Hundreds of people were forced to flee their homes in Southern California this past Saturday as blazing flames spread and formed fire tornadoes. The wildfire was named the “Sherpa Fire” and consumed over 7,811 acres of land by Saturday evening. Thankfully, there were no casualties, but an increase in environmental disasters signals to the persistent issue of climate change.
Climate scientists warn that climate change is no longer a threat to the future and has reached unprecedented levels. Not only have temperature levels skyrocketed, other records, such as the bleaching of the Great Barrier Reef and melting of the Arctic sea ice have peaked. Furthermore, recent incidents of climate change include devastating floods in the UK that have affected many communities and wildfires in the dry Western United States. The Governor of New Mexico had to call a state of emergency last week as 700 personnel were dispatched to contain the Dog Head Fire, which burned 17,615 acres over the course of four days.
Secretary of State John Kerry has called climate change “the world’s most fearsome weapon of mass destruction.”
This year holds the title of the warmest year on record thus far, beating 2015, which itself beat the previous year. Shockingly, sixteen out of the seventeen hottest years recorded have been in the 2000s. Although cyclical changes in temperature caused by heat released from the ocean in a phenomenon dubbed “El Niño,” scientists believe 2016 would still have been a record-breaker without the help of El Niño.
In 2015, nearly 200 countries met to sign the Paris Agreement, a universal document that legally binds countries to limit the effects of climate change. The agreement has significant implications for the global market since it transitions countries from fossil fuels towards a clean energy economy. The agreement gained major support from the United Nations, which has been mediating divisions between developed and developing countries in the face of the agreement. Christiana Figueres, the UN Climate Chief, guided the talks.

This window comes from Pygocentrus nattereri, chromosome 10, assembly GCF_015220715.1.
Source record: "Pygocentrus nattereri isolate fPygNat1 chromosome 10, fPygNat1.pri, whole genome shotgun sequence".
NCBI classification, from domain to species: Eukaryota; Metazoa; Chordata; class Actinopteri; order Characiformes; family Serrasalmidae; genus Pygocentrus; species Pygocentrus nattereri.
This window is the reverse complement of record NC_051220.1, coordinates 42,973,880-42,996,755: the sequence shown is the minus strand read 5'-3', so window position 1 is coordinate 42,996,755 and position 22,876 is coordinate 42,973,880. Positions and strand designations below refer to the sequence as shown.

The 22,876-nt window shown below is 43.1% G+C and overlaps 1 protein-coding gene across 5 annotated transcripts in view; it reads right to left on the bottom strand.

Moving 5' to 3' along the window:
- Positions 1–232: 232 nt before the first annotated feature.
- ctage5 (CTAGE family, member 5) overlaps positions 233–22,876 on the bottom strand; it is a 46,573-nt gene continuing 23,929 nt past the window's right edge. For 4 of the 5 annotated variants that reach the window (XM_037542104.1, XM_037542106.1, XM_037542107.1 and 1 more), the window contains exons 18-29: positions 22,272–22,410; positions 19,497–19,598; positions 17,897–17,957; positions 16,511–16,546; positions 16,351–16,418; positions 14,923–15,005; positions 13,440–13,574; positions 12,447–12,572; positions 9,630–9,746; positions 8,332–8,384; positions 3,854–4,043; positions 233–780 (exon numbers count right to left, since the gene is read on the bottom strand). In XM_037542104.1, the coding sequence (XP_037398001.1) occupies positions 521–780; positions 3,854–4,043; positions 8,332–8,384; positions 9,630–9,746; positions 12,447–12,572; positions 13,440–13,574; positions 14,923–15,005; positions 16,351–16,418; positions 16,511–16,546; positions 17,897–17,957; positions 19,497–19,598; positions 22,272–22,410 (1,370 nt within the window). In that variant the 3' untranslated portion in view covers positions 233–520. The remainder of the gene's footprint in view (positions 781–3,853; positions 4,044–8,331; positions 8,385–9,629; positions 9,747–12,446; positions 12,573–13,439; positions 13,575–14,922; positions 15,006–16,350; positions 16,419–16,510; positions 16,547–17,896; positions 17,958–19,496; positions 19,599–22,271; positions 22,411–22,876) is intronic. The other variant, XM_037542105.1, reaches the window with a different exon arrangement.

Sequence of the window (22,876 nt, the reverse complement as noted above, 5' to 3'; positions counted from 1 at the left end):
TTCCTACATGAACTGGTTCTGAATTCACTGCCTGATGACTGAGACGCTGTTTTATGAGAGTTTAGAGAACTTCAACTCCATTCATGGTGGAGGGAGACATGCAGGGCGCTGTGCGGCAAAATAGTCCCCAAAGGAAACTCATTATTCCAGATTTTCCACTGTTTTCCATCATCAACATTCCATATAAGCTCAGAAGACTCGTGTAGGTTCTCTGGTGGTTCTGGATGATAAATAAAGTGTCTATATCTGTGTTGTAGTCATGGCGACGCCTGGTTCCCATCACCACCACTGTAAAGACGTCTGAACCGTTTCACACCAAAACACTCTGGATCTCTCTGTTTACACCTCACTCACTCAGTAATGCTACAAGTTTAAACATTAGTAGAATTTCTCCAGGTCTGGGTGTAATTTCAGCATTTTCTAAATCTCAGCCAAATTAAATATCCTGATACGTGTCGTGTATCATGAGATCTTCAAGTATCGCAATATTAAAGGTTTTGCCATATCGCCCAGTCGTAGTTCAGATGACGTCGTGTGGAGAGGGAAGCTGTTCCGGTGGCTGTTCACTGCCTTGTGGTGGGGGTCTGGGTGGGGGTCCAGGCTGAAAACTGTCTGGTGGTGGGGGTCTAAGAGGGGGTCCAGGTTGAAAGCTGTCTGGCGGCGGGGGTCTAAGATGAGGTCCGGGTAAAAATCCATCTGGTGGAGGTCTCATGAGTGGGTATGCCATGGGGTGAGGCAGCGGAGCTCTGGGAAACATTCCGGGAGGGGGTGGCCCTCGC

The Guardian reported former U.S. President Al Gore stating that:
“this universal and ambitious agreement sends a clear signal to governments, businesses, and investors everywhere: the transformation of our global economy from one fuelled by dirty energy to one fuelled by sustainable economic growth is now firmly and inevitably underway.”
Rich developed countries agreed to contribute US$100 billion to the economies of developing countries in order to assist with the development process without the environmental costs of economic growth and industrialization. Reuters reported that the Beijing Environment Exchange endorsed a call option backed by 20,000 local carbon permits on Thursday, the first of its kind in China.
The goal of the agreement is to limit warming below 2 degrees Celsius and keep temperature levels 1.5 degrees Celsius above pre-industrial records. This goal is a big ask for vulnerable developing countries and more ambitious than expected. Even though critics claim the agreement does not do enough to legally hold countries liable for climate change since it has no enforcement mechanism, supporters argue it was a significant step for international actors to come together and agree on further action on such a complex issue.
The international community will meet again at the 2016 Marrakesh UN Climate Summit later this year, in November, to begin entry into the Paris Agreement, where loss and damage will be the primary topics of discussion.
The record-breaking climate in 2016 holds many consequences that have yet to unfold, but the impact will, without a doubt, be disastrous. The public is still not sufficiently aware of the urgency of the situation, and even communities and organizations that are aware have taken steps that fall short of the necessary actions. The international community must work together on the link between climate change, economic growth, and politics to ensure development takes place in an eco-friendly manner; this is essential in order to prevent further crisis in unstable communities and to provide a safe environment for future generations to prosper.